GRAND RAPIDS, Mich. (WOOD) — If you’re not sure you’re doing enough to restrict your kid’s internet access, a West Michigan youth pastor wants one hour of your time.
“I will show you step by step what you have to do to figure it out,” said Chris McKenna, director of middle school ministries at Cornerstone Church in Caledonia. “I want to save them time. So here’s well over a hundred hours worth of research that I’ve done for you, mom and dad.”
McKenna has made it his mission to stay on top of the newest social media apps kids are using so parents don’t have to.
In addition to his duties as youth pastor as Cornerstone, McKenna compiled a guide for parents that explains apps kids are using, as well as the risk associated with each of them.
The Digital Kids Guide for Parents, which McKenna updates quarterly, also includes a breakdown of parental filtering and monitoring products, and step-by-step instructions on how to install them.
>>PDF: Digital Kids Parent Guide
The newest version of the guide includes risk assessments on 17 apps popular among kids, including kik — a texting app that was the subject of a Target 8 investigation.
It was a call to Target 8 from a West Michigan mom that tipped our investigators off to the dangers of kik. Mechica Smith wanted us to warn other parents after her 10-year-old daughter started receiving unsolicited pornographic images on the kik app on her phone.
Federal authorities in West Michigan told Target 8 they’re seeing a growing number of sex crime-related complaints involving young victims that were reached through the kik app.
“For middle school (kids), I’m down on both kik and Snapchat,” McKenna said.
The youth pastor says both apps are too hard for parents to monitor, partly because they’re phone-only apps. Also, the lure of Snapchat for many kids is the idea that the picture “disappears” after six seconds.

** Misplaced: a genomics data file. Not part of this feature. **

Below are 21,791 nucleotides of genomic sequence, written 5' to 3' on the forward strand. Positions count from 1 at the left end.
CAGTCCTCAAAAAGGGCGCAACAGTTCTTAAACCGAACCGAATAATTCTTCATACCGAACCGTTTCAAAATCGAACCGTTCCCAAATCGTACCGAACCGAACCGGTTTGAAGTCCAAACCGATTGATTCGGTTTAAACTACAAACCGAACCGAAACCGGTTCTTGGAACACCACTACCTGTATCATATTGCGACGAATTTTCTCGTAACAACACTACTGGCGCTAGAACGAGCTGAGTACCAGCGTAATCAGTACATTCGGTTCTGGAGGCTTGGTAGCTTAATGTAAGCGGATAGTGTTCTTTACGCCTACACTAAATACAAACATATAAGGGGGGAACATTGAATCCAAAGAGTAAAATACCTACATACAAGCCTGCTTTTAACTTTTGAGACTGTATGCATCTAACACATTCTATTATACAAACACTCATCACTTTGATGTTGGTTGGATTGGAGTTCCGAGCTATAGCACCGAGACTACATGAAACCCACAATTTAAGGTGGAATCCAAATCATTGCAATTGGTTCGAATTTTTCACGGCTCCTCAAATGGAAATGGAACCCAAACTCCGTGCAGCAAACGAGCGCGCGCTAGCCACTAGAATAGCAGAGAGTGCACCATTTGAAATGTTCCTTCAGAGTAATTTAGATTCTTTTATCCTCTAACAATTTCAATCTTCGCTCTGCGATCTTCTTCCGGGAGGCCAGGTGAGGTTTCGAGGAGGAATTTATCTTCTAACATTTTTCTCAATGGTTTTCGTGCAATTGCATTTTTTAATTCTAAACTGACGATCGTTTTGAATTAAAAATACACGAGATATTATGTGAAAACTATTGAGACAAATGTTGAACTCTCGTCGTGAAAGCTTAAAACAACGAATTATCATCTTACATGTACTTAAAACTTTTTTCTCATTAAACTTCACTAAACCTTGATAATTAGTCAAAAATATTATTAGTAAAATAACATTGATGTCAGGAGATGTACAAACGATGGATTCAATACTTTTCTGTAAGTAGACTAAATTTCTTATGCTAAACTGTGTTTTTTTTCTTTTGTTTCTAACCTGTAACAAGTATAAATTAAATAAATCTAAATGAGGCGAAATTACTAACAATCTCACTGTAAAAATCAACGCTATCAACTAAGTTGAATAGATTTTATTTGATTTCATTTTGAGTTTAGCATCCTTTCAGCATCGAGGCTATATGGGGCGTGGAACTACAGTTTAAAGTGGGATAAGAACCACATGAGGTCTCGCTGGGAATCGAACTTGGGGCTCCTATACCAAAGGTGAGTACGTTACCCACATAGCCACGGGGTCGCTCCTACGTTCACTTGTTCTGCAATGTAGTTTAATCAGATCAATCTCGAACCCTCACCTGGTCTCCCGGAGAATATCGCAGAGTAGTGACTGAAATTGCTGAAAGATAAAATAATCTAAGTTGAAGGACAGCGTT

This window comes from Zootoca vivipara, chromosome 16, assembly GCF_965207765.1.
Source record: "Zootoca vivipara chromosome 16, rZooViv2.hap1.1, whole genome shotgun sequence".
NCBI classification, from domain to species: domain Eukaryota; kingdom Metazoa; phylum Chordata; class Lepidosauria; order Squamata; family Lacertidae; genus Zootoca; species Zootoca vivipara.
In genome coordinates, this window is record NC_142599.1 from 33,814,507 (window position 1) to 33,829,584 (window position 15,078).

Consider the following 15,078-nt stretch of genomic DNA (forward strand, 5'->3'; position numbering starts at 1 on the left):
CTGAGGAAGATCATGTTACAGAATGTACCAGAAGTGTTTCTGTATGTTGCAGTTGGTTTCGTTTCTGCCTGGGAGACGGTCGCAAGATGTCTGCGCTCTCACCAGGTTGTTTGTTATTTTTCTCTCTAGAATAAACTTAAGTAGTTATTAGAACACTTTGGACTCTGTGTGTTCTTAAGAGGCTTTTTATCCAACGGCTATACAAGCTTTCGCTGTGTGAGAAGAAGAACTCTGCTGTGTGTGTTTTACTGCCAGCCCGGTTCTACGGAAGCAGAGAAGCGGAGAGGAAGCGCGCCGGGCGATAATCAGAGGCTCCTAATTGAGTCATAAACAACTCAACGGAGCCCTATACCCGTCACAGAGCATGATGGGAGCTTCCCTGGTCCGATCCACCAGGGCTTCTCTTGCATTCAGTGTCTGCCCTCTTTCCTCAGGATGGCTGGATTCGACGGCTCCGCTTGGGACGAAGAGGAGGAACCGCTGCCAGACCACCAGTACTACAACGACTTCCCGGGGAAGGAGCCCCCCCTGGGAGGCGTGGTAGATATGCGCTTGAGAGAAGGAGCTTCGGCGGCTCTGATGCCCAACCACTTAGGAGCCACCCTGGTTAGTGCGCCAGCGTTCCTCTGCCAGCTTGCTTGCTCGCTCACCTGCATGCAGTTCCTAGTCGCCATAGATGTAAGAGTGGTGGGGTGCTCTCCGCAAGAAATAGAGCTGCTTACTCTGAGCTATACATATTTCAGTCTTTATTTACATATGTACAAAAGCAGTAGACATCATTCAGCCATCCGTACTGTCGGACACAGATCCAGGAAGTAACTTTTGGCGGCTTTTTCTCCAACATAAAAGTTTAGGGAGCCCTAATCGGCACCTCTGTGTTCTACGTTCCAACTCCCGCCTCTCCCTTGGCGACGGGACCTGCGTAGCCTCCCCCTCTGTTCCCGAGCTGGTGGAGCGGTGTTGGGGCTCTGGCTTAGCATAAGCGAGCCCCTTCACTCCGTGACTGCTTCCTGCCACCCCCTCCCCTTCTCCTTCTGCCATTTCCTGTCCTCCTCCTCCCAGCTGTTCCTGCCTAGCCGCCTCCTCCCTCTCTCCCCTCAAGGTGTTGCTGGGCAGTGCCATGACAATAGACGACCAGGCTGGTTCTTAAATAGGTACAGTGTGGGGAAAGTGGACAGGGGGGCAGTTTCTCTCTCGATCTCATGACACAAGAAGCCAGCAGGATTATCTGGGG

“But that’s not true,” McKenna pointed out. “There are so many ways to capture that image and turn it viral in an instant.”
As for kik, McKenna said the app’s extra features make it risky for kids. The app, which is rated age 17+ in the app store, has a web browser and several sub-apps within it, making it easy to hide inappropriate texts and images. Also, adults often use it to sext with strangers.
To make matter worse, McKenna said kids are innocently posting their kik user names — with hashtags — on Instagram for all to see. The username is all a predator needs to message your kid on kik.
“What hashtags have really done,” explained McKenna, “is that they’ve taken all the hard work away from someone who has bad intent. We’ve created a sorting mechanism for them to find certain themes of things.”
McKenna is trying to level the playing field now by helping parents stay up-to-date on internet threats to kids. He also hosts a Facebook page where he answers questions and offers advice on how to secure devices and desktops. If you want to check out the Digital Kids discussion on Facebook, just click on the “join group” button.
McKenna will answer your questions live on the air on Tuesday, Feb. 3 during the 6 a.m. hour of “24 Hour News 8 Daybreak.” If you have a question you’d like McKenna to answer, email it to firstname.lastname@example.org.
McKenna also does internet safety presentations for parents. His next event is scheduled for 7 p.m. on Tuesday, Feb. 3 at Rockford Christian School, which is located at 6060 Belding Road NE in Rockford. The presentation is open to the public.